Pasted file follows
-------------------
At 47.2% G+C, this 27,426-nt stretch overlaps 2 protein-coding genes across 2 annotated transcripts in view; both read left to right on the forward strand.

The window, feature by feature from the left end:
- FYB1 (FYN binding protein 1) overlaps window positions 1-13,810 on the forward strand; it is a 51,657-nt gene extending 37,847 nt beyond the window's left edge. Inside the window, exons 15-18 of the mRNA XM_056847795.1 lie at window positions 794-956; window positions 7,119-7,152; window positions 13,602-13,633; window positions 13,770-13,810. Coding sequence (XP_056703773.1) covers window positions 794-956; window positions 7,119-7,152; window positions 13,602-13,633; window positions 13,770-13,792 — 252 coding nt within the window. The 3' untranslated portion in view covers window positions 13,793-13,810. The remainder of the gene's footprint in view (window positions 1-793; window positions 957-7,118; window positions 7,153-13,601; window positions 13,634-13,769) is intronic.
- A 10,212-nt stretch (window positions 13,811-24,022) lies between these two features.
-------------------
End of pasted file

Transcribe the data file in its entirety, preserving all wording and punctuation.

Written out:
At 47.2% G+C, this 27,426-nt stretch overlaps 2 protein-coding genes across 2 annotated transcripts in view; both read left to right on the forward strand.

The window, feature by feature from the left end:
- FYB1 (FYN binding protein 1) overlaps window positions 1-13,810 on the forward strand; it is a 51,657-nt gene extending 37,847 nt beyond the window's left edge. Inside the window, exons 15-18 of the mRNA XM_056847795.1 lie at window positions 794-956; window positions 7,119-7,152; window positions 13,602-13,633; window positions 13,770-13,810. Coding sequence (XP_056703773.1) covers window positions 794-956; window positions 7,119-7,152; window positions 13,602-13,633; window positions 13,770-13,792 — 252 coding nt within the window. The 3' untranslated portion in view covers window positions 13,793-13,810. The remainder of the gene's footprint in view (window positions 1-793; window positions 957-7,118; window positions 7,153-13,601; window positions 13,634-13,769) is intronic.
- A 10,212-nt stretch (window positions 13,811-24,022) lies between these two features.